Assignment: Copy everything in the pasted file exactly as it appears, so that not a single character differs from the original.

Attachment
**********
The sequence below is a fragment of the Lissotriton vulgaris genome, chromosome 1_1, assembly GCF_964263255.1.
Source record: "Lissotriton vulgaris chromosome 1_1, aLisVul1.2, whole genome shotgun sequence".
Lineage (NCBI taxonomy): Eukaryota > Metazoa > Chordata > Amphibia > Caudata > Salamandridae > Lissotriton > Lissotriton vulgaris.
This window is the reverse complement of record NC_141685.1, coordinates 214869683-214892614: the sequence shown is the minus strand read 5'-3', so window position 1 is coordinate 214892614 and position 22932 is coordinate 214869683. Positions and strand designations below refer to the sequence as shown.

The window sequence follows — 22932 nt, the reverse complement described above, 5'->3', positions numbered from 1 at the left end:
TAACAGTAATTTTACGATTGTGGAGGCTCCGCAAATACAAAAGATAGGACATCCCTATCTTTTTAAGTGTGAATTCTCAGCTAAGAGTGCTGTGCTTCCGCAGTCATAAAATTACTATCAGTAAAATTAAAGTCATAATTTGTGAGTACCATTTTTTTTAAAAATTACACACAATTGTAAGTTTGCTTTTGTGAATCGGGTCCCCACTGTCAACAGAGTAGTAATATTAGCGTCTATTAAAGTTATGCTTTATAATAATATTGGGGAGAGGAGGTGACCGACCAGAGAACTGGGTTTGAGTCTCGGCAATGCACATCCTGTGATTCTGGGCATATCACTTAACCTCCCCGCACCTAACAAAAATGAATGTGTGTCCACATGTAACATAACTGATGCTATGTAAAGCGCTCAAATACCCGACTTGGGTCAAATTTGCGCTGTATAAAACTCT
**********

The sequence below is a fragment of the Lissotriton vulgaris genome, chromosome 1_1, assembly GCF_964263255.1.
Source record: "Lissotriton vulgaris chromosome 1_1, aLisVul1.2, whole genome shotgun sequence".
Lineage (NCBI taxonomy): Eukaryota > Metazoa > Chordata > Amphibia > Caudata > Salamandridae > Lissotriton > Lissotriton vulgaris.
This window is the reverse complement of record NC_141685.1, coordinates 214869683-214892614: the sequence shown is the minus strand read 5'-3', so window position 1 is coordinate 214892614 and position 22932 is coordinate 214869683. Positions and strand designations below refer to the sequence as shown.

The window sequence follows — 22932 nt, the reverse complement described above, 5'->3', positions numbered from 1 at the left end:
TAACAGTAATTTTACGATTGTGGAGGCTCCGCAAATACAAAAGATAGGACATCCCTATCTTTTTAAGTGTGAATTCTCAGCTAAGAGTGCTGTGCTTCCGCAGTCATAAAATTACTATCAGTAAAATTAAAGTCATAATTTGTGAGTACCATTTTTTTTAAAAATTACACACAATTGTAAGTTTGCTTTTGTGAATCGGGTCCCCACTGTCAACAGAGTAGTAATATTAGCGTCTATTAAAGTTATGCTTTATAATAATATTGGGGAGAGGAGGTGACCGACCAGAGAACTGGGTTTGAGTCTCGGCAATGCACATCCTGTGATTCTGGGCATATCACTTAACCTCCCCGCACCTAACAAAAATGAATGTGTGTCCACATGTAACATAACTGATGCTATGTAAAGCGCTCAAATACCCGACTTGGGTCAAATTTGCGCTGTATAAAACTCT